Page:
Last fall our PVR computer started acting up, and for a month or two we were forced to either watch TV live, or find our favorite shows on the web. It was surprisingly easy, and while we could have played them through the computer hooked to the big TV, what we actually did was snuggle on the couch watching shows on her laptop. It was a good thing. It felt like we were watching a play. I felt far more connected than when we were staring out into space, each with our laptops open, half-paying attention to the show, much less each other.
She quickly sussed out the root problem.
"Really it's about the kids. We're not going to go hunting for Hannah Montana on the Internet for her to watch on Sunday mornings."
Like most parents, I imagine, we let our kids watch TV not out of any delusional belief that the stuff is good for them, but because it's easier than parenting. I say this as someone who is quite confident of who I am as a parent, but I'm also not in so much denial that I could call kids TV anything more than the culturally sanctioned nipple-full-of-coke it is. More often than I'd care to admit, I have stumbled down the stairs on a weekend morning, children in tow, to turn on the TV.
Sunday mornings sleeping in. It's a hard thing to give up on purpose. But I steel myself. "Nope," I admit. "But is that a bad thing? That our kids watch less TV?" Yet another cheap shot. In the Guiness book of of rhetorical questions "should you're kids watch more TV?" is way up there.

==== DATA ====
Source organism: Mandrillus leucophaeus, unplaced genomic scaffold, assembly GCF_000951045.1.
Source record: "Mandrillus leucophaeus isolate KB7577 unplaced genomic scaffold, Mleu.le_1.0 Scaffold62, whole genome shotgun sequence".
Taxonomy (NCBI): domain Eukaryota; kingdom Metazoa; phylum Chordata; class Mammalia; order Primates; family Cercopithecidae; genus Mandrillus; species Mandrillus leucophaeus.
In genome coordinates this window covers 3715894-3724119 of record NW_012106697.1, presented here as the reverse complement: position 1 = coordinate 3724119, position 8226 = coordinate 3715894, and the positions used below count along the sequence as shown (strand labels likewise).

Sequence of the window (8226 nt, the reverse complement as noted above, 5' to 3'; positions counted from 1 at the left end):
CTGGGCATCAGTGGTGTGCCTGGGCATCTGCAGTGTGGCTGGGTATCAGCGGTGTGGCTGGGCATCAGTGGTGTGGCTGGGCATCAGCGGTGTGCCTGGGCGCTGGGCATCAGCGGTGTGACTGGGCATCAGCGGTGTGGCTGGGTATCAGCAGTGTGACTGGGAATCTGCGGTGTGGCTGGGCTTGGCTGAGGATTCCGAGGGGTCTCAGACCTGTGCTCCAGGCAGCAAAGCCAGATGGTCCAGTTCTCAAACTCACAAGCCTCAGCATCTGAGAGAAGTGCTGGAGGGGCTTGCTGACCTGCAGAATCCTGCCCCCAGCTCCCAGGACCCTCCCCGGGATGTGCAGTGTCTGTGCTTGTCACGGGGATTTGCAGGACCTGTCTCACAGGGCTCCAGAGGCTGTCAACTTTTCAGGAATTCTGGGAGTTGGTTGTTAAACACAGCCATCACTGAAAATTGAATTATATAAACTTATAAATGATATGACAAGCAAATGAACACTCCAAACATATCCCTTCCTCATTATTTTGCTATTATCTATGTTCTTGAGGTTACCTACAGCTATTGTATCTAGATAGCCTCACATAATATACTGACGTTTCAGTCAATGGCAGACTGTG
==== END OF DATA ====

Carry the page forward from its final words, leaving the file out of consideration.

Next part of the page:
She goes for the kill.
"What about football?"
There really is no replacement for watching football on a Sunday afternoon or a Monday night. But as we've aged, we watch less and less. Most of our TV viewing has been time shifted for nearly a decade, and sports just isn't the same on delay.
"Well, so we make dates to go watch big games at sports bars." This is actually a selling point. My wife digs the road trip to the big sports bar an hour away. You sit in a booth for 3 hours drinking margaritas and yelling at the TV while people bring you wings and ice cream. It doesn't suck.
"OK let's do it. Give me the box." This is the kind of people we are. We noodle on things, sometimes for minutes, sometimes for years. But when we decide to do something, it's always instant. We make decisions about buying houses nearly as quickly.
Ten minutes later she's driving to the cable office with our fancy HD Cable PVR box on the passenger seat, and we have no cable in the house.
For me, life without cable has almost no impact, because of gaming. When I enter the headspace where my wife wants to flop down on the couch, I want to flop down and play a game. With some couples that might seem distancing, but we both work from home. We see each other off and on all day. We can get to the gym together, go for a walk, go to lunch. So "me time" in the evenings is natural for us.
About a year ago, I made a decision to stop watching crime TV. The distinction between being a passive voyeur to violence and depravity vs. enacting it myself through a game is, admittedly, a bizarre one to make. But I just found myself sitting on the couch one night thinking "I should be doing something." And in a very real way, gaming is doing something. I make conscious decisions. I interact with far more intensity than just flipping channels.
But my TV knows what I'm doing. The first night without cable just happened to coincide with my acquisition of Metroid Prime 3. Without cable to monopolize the big-TV, my wife sat on the couch next to me, pointing out things I missed, suggesting strategies, laughing at the repetitive voice acting.
And then my Wii fried. It let out a Japanese scream and froze, never to reboot again.
But I'm not giving in. The cable stays off.